My mother is not a universal. My mother was always a particular. And like all particulars she was destined to originate, to exist imperfectly, and to perish. To be mortal and forgettable. It is this cursed forgettability, not a virus, that so many are battling during the Covid-19 pandemic.
My mother died yesterday. Not of Covid-19, but of a host of physiological events that resulted from living for 69 years. She died because she'd become a smaller, frailer, more vulnerable mammal.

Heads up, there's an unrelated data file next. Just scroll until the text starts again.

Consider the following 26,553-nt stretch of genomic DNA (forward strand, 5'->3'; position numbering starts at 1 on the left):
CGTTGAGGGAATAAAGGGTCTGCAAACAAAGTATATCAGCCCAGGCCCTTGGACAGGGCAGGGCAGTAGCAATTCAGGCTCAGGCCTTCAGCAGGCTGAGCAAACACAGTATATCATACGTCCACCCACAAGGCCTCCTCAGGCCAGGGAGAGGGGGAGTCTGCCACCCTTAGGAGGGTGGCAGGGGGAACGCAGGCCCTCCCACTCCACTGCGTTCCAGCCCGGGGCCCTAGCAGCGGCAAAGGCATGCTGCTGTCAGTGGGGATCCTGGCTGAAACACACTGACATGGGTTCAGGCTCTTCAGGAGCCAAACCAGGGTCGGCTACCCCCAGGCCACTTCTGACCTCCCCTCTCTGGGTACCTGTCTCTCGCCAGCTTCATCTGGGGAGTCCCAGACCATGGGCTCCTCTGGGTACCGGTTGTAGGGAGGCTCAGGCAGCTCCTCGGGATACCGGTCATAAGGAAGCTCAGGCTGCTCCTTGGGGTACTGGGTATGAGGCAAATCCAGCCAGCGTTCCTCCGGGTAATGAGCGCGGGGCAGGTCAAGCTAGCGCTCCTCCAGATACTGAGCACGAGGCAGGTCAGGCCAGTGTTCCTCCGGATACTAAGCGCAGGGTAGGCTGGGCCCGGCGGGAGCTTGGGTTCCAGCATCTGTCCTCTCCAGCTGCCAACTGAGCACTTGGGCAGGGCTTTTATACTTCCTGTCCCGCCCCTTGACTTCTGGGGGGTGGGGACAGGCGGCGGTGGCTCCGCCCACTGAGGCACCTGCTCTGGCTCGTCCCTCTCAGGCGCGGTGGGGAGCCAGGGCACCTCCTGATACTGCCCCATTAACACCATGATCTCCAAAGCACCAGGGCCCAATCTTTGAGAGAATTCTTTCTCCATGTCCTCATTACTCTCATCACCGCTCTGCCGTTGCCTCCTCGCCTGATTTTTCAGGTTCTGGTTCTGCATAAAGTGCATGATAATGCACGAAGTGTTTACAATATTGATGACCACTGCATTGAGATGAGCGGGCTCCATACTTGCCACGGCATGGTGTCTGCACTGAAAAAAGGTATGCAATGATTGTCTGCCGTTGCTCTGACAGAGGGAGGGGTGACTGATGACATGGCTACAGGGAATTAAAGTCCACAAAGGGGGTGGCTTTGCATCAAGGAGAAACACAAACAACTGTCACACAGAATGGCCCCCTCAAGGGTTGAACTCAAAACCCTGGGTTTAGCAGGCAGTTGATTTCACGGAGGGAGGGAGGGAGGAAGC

The astute reader with some experience of human finitude will diagnose this piece as a desperate attempt to turn my mother into a universal. It is a common symptom of mourning, I imagine, to seek and insist upon immortality for those we love but who suddenly cease to be. Thinking in universals also dampens the pain of the particular.
Perhaps, then, if I write this right, just right, and if enough people read it and recognise their mothers and their mourning in it, then my mother will continue existing in a different form and will receive what humanity and the universe owes her.
She may no longer direct her thoughts on the world or on her children. She may...